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Weteringbrug

Of this, the place where I would willingly invite every terrorist organization ever invented and persuade them that it would further their cause to annihilate it in the most brutal way imaginable, and would they please videotape the event and send me a copy, I have only a few old photos, because after I'd escaped from this death-pit, I couldn't bring myself to return even for a quick snapshot. The invective on the main page that applies generally to the Netherlands, applies very specifically to this place, where the deceptively amiable natives sick their children on anyone who doesn't stick a tongue up their backsides far enough. I have known genuinely sympathetic and/or intelligent people there, but stupidity and obnoxiousness so dominate that their presence just doesn't compensate. This claustrophobia-inducing community was the backdrop for my later childhood, and undoubtedly contributed to my clinical depression; moving back there in my twenties because I desperately needed a house and this was the only one offered, I hoped things would have changed, but no such luck. Stuck there for various reasons, I spent five miserable years in a house and with a garden that in themselves were all I could have wished for, before scandalizing the neighbourhood by packing my bags because I could stand it no longer. One valuable language lesson I learned here: there is no direct English translation for the Dutch word "woonwijk", but the word "hell" nicely paraphrases it.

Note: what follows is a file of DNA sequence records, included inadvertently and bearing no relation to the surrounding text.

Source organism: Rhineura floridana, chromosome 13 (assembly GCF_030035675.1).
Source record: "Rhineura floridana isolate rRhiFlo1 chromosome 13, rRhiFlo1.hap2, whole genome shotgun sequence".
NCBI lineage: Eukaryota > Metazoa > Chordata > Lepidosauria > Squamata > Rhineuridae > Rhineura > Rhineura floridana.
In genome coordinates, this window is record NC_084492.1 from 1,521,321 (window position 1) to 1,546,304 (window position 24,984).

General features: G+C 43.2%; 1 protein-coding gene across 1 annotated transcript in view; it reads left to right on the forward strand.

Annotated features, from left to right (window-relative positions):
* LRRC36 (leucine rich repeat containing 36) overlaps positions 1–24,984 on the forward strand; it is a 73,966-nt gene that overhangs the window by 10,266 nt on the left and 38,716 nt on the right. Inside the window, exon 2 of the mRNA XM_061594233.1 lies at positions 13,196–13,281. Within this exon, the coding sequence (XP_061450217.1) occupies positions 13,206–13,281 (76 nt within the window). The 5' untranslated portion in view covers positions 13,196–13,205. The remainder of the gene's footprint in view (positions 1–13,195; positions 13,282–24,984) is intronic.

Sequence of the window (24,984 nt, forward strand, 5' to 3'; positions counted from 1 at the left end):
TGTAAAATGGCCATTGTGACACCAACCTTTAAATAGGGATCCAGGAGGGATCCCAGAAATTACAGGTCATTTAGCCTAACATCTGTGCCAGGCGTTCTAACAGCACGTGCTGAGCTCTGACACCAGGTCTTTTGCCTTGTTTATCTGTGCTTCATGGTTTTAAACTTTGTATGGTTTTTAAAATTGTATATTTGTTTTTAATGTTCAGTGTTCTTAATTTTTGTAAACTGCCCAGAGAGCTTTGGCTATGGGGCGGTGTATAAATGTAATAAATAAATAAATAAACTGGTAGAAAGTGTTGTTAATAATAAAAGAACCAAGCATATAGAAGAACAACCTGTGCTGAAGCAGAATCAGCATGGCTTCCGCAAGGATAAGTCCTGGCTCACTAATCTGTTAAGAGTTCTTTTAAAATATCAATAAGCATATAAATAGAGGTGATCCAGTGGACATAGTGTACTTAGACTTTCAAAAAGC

Nineteen eighty-something, making an ass of myself in the yearly procession at "Koninginnedag" (queen's birthday, a national holiday). It was raining, the paper was getting blotchy and pulpy and I was terribly worried that no one would notice and appreciate all the work my parents had put into the fake horse and wagon. The irony being that we were walking behind a real horse and cart.



Having become personally involved with some Moroccan colleagues from R.A.Veen (or Turks as the natives call them, because the Dutch call every coloured person a Turk), I once got silly and put on a djellaba for a photo session with some guests; the thing I'm using as a bandanna should go around the waist, and I was teetering on very small narrow uncomfortable gilded sandals. It was all in good fun, but I should have known better than to do this in a village where gay couples are allowed as long as they socialize much and accept years of verbal abuse, and coloured people should not be fussy about racial insults. It's just as well no one had heard of Al Quaeda yet. No faces have been blacked out here, because one is mine and the other belongs to the extortionist from "Old photos". The house whose back door is visible is my old house, its garden minimally protected against the verminous neighbourhood children because I didn't have money for the high concrete fence with barbed wire on top that the situation called for.







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